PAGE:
From the Washington Post:
“Trump has fostered a transactional dynamic — in which he insinuates that loyalty and praise could be helpful for states seeking federal help — that has unsettled governors looking for fair terms and clear guidance from the federal government, several gubernatorial aides said privately.”
No surprise from our Narcissist-in-Chief. And that while we are hunkering down, sheltering in place, hoping that we’ll survive the Corona virus in spite of Trump.
Further, according to the article, Trump may regard the entire US as a COVID-19 sacrifice zone, necessary to save the economy:
“There’s a fatalism that no matter what he does, he’s going to get blamed by half of the country,” said a former senior administration official with knowledge of Trump’s thinking. “If there is something he has some measure of control over, which is the economy, why not potentially try to take action? Yes, there will be a death toll, and he’ll get blamed one way or another, but in all likelihood, whether he gets reelected or not will depend on where the economy is and where people’s perceptions of the economy are six months from now. That’s where he is primarily focused.”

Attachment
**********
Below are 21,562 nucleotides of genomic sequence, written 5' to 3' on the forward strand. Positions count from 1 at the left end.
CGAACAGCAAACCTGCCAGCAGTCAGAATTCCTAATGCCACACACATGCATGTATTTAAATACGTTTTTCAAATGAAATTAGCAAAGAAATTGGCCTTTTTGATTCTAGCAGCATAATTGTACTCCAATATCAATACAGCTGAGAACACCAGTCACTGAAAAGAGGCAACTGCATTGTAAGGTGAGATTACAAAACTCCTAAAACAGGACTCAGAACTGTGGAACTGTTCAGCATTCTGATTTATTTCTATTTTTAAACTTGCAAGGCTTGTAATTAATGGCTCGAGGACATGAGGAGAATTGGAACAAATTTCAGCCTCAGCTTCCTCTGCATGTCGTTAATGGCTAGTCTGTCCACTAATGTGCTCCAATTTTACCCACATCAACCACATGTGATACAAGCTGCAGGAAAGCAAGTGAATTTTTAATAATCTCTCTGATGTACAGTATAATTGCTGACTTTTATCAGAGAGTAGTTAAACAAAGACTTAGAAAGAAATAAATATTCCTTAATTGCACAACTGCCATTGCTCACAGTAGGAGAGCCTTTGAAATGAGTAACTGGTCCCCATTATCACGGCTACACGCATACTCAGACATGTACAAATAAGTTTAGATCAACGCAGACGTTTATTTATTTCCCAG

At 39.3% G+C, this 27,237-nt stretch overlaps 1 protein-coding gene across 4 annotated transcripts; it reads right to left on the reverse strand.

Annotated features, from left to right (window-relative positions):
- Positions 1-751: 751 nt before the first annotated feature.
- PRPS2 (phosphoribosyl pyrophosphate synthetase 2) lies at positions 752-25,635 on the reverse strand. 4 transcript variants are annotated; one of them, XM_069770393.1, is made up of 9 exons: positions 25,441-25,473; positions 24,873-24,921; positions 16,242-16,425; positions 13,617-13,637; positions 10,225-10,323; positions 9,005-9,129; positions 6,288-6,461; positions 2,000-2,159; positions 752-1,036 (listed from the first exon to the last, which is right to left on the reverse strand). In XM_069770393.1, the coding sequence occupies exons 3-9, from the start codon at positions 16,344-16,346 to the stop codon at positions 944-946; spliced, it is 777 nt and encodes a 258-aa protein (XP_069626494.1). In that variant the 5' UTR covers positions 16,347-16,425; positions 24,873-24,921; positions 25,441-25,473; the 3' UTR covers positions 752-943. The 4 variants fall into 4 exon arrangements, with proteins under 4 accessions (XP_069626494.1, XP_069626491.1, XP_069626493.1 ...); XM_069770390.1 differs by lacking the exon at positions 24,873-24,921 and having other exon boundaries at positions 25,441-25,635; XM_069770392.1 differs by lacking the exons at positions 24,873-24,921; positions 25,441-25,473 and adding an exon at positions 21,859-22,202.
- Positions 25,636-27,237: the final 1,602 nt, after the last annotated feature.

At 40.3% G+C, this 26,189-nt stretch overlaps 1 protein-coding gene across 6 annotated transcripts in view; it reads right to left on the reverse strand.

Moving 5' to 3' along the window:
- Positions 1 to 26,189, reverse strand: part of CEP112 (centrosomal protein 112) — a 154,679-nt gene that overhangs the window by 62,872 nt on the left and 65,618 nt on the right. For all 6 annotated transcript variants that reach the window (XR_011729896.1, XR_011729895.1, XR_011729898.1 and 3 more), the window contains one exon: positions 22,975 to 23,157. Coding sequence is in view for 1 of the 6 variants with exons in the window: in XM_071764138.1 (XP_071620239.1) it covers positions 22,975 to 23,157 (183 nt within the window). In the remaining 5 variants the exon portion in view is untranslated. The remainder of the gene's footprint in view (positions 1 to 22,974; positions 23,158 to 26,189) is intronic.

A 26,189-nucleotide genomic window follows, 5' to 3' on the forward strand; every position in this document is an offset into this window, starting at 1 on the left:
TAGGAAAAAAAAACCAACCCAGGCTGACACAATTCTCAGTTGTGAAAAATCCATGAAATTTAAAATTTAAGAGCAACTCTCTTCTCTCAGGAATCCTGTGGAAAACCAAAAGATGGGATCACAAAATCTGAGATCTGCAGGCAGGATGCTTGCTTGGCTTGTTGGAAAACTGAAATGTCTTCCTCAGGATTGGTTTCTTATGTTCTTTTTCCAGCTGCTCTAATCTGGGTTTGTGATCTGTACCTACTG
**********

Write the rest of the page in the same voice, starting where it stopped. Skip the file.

I highlighted the death toll reference in the excerpt above because it shows that it doesn’t really matter whether Trump simply doesn’t understand what exponential means, or whether he does understand it but doesn’t care. The result will be the same either way for those of us who are sheltering in place and for those who aren’t. Here are the range of possibilities, according to the New York Times,
Between 160 million and 214 million people in the United States could be infected over the course of the epidemic, according to a projection that encompasses the range of the four scenarios. That could last months or even over a year, with infections concentrated in shorter periods, staggered across time in different communities, experts said. As many as 200,000 to 1.7 million people could die.
With Trump at the helm, I’d guess that the US trajectory will probably tend toward the higher end of that range.
Read the full Washington Post article here: